BARNES: Liberals will never think that the issue of race is behind us because they're always so race conscious.
But, look, I don't think their motives -- I don't think there's anything wrong with their motives. I disagree with them, but if they think it's great for America to have a black president and that's why they're going to vote for him, well, OK.
HUME: Back at the time of the South Carolina primary, it was thought that the reason that the Clintons campaigned as they did and why Bill Clinton kept mentioning the issue of race, and likened/compared Barack Obama's victory there to that of Jesse Jackson 20 years ago, was to identify Obama as indelibly as possible as a black candidate, believing that would cost him with the electorate.
What about the long-term consequences of Obama, who is seen post- racial, repeatedly being discussed in these terms?
BARNES: I don't think Emanuel Cleaver's hurt him on that. I think Reverend Wright has. But, look, he is a candidate who happens to be black. He can't get around that.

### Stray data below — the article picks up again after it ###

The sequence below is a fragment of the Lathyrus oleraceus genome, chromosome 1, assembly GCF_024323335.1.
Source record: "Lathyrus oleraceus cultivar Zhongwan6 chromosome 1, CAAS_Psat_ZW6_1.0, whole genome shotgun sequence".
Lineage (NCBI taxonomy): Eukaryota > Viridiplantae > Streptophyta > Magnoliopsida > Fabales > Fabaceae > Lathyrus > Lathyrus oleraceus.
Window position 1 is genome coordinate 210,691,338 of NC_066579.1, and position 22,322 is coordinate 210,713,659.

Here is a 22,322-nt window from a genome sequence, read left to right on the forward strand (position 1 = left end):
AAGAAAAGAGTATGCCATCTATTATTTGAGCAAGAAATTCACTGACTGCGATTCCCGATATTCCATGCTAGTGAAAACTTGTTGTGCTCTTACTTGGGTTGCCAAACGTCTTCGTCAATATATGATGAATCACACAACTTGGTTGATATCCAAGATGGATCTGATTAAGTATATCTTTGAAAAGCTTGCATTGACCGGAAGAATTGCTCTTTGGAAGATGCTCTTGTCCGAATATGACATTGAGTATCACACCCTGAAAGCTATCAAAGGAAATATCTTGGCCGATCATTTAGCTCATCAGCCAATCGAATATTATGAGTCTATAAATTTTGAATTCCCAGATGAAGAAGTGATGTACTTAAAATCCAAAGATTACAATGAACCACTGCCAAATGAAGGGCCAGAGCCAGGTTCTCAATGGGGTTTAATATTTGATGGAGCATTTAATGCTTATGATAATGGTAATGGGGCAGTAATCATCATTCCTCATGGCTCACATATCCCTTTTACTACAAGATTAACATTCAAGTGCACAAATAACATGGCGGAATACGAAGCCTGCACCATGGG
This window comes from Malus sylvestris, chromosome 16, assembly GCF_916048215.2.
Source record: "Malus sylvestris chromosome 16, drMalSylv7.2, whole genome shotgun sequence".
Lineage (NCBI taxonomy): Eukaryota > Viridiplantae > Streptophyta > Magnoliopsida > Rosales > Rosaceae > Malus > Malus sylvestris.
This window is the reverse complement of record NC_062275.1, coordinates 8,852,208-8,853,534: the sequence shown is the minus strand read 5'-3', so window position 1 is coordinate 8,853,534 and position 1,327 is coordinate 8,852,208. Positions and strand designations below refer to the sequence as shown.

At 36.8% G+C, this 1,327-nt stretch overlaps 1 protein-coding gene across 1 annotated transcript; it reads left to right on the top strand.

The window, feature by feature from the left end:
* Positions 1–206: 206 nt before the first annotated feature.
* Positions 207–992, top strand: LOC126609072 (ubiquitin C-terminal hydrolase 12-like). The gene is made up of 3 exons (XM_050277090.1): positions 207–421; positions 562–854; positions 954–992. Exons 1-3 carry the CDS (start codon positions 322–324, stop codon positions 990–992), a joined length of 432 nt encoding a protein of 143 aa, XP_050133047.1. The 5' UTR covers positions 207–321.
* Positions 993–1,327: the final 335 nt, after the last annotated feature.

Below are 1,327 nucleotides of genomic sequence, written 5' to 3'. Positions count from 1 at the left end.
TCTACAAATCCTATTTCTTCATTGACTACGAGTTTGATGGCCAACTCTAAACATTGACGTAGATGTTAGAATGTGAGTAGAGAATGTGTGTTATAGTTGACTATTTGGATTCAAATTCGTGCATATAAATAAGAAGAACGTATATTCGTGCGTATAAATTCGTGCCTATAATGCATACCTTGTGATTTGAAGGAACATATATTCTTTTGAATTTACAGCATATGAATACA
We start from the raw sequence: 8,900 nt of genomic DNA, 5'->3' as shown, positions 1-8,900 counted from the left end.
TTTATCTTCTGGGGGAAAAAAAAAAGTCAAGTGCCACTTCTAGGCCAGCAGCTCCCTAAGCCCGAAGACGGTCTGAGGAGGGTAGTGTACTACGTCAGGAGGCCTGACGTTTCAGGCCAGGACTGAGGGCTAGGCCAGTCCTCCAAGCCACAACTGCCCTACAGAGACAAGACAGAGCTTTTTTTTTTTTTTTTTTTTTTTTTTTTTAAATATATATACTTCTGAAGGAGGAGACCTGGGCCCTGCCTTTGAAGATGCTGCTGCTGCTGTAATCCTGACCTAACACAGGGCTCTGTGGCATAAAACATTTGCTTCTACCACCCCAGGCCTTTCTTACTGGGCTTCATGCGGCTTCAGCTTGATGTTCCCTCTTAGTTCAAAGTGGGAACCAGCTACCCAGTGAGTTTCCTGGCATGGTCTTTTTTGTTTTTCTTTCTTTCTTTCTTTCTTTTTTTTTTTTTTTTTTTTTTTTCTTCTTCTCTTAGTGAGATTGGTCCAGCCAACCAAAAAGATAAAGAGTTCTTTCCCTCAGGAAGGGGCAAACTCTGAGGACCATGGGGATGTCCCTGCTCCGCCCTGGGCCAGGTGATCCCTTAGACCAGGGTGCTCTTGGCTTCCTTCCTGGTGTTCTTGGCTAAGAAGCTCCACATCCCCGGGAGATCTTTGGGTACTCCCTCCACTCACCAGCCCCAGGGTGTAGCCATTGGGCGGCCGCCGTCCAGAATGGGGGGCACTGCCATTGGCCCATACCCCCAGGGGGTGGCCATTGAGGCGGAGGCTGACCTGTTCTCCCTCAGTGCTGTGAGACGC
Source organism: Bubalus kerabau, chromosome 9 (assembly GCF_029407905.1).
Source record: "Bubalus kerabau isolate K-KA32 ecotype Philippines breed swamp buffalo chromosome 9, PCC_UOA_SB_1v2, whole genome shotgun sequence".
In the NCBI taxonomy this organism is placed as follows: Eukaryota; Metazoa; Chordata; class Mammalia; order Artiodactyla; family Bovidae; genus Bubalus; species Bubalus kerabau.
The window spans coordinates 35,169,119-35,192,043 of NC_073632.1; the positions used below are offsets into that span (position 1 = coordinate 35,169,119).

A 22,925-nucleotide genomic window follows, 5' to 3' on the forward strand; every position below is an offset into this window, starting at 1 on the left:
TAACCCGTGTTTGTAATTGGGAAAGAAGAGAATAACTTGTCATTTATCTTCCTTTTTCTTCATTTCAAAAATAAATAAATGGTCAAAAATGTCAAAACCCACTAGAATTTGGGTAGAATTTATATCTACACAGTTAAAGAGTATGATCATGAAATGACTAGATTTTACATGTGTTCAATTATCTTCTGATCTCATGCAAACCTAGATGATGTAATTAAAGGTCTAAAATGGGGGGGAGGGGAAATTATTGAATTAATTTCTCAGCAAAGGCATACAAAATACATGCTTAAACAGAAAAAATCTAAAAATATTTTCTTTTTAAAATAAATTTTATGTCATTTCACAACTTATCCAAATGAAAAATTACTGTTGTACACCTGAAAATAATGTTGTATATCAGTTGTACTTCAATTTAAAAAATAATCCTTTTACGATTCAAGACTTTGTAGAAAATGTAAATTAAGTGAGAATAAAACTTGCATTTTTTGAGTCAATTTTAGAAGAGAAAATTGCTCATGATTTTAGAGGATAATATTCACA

LIASSON: There is a difference between a candidate who happens to be black and a black candidate. And Bill Clinton wanted him to be the black candidate.
BARNES: I think Bill Clinton was being insidious in what he was saying, but I don't think it really worked.
SAMMON: Once Obama gave that speech on race, he went from being the post-racial candidate who's above race, who transcended race, to being the candidate about race. And so it will be that way all the way to the end.
HUME: When we come back, the Democratic presidential toss up, and who should John McCain be hoping to face in November? There are new polls, wait until you see them. We'll be right back.